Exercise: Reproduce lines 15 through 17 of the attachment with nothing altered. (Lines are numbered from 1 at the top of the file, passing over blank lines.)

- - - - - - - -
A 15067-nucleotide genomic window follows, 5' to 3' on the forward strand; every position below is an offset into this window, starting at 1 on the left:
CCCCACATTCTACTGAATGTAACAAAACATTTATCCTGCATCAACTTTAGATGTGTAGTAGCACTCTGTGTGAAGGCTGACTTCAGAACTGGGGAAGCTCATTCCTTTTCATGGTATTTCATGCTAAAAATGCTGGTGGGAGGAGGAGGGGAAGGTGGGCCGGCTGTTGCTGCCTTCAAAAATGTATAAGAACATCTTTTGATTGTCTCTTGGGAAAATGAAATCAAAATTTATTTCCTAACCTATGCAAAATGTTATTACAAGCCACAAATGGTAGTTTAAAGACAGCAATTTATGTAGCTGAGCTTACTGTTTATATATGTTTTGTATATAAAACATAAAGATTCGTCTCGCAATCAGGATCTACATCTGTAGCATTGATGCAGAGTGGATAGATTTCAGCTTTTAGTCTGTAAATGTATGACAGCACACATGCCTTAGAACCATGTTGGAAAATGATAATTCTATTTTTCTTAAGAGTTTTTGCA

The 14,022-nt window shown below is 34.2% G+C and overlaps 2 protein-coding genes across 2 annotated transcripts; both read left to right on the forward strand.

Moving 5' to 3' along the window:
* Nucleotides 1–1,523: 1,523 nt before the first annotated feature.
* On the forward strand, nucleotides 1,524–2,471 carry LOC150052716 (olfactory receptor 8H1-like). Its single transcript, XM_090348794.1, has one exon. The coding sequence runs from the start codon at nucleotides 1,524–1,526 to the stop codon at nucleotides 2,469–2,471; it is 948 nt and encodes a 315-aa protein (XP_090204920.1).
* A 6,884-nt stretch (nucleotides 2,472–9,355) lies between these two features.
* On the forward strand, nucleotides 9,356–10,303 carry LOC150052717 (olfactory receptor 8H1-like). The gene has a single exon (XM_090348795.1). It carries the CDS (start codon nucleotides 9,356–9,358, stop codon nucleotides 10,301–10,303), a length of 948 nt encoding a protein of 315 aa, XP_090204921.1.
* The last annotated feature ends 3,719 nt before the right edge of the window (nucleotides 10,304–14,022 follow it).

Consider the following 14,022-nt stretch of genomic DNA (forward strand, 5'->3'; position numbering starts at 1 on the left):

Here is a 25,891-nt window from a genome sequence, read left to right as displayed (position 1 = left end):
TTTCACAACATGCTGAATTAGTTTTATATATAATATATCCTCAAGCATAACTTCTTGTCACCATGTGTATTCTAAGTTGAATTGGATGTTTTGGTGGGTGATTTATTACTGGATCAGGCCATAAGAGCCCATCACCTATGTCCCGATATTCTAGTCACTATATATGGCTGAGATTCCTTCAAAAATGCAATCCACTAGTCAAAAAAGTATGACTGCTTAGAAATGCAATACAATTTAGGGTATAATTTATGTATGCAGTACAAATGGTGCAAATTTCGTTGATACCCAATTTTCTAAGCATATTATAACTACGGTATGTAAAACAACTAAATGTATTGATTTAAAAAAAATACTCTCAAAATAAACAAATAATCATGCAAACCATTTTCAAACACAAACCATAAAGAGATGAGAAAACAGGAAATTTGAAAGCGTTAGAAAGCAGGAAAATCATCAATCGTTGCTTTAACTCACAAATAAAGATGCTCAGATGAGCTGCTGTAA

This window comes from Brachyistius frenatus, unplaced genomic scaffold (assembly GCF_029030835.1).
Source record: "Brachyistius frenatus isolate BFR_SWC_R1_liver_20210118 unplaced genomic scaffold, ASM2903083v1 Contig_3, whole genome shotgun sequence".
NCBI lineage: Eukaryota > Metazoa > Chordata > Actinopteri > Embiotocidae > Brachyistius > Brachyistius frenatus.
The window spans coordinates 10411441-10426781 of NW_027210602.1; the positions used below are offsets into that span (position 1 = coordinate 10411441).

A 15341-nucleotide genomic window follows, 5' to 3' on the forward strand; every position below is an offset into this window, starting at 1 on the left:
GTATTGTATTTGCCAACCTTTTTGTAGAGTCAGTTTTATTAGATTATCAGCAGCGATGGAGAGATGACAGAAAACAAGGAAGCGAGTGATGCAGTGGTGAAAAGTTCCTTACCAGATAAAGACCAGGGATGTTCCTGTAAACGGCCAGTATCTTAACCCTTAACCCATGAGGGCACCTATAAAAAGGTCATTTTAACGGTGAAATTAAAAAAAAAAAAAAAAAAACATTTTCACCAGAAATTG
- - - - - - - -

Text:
NCBI lineage: Eukaryota > Metazoa > Chordata > Actinopteri > Embiotocidae > Brachyistius > Brachyistius frenatus.
The window spans coordinates 10411441-10426781 of NW_027210602.1; the positions used below are offsets into that span (position 1 = coordinate 10411441).

A 15341-nucleotide genomic window follows, 5' to 3' on the forward strand; every position below is an offset into this window, starting at 1 on the left: